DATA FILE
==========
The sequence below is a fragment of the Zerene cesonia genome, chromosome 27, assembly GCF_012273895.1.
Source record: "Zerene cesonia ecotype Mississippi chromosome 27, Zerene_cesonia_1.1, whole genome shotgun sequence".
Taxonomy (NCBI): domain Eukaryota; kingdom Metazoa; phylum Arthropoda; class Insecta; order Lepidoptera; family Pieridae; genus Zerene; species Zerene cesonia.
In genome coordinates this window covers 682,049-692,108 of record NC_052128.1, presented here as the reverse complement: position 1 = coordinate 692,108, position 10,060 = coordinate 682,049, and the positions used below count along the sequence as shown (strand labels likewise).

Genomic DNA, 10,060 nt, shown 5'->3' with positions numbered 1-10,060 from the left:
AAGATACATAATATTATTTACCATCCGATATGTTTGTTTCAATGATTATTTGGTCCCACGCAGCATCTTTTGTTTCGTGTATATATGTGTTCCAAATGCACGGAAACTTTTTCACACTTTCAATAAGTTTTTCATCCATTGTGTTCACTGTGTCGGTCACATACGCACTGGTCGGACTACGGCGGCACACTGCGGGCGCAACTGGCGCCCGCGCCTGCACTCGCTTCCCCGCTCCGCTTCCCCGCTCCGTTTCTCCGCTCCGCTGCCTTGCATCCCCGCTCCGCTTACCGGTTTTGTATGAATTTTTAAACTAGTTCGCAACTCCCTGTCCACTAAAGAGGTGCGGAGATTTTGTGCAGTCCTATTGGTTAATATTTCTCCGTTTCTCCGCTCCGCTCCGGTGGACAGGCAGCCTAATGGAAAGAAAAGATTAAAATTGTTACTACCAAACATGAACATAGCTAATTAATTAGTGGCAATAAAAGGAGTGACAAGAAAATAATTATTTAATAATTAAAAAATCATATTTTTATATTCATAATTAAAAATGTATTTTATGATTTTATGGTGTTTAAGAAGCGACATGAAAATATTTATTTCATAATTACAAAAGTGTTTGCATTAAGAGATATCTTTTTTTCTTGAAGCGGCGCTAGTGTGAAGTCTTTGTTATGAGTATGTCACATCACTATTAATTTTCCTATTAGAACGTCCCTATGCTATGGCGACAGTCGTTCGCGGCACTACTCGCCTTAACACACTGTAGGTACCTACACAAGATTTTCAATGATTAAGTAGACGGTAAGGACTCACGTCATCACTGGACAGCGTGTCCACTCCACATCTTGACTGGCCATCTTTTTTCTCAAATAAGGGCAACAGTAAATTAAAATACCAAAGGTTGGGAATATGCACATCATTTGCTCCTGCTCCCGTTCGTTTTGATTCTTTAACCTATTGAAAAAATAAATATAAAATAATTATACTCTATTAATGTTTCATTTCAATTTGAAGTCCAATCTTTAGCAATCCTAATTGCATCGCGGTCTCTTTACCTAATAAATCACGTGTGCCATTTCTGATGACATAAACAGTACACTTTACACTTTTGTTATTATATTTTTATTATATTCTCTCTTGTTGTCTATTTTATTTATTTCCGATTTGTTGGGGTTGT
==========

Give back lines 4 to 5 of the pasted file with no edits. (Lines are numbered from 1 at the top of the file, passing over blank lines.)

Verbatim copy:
In genome coordinates this window covers 682,049-692,108 of record NC_052128.1, presented here as the reverse complement: position 1 = coordinate 692,108, position 10,060 = coordinate 682,049, and the positions used below count along the sequence as shown (strand labels likewise).

Genomic DNA, 10,060 nt, shown 5'->3' with positions numbered 1-10,060 from the left: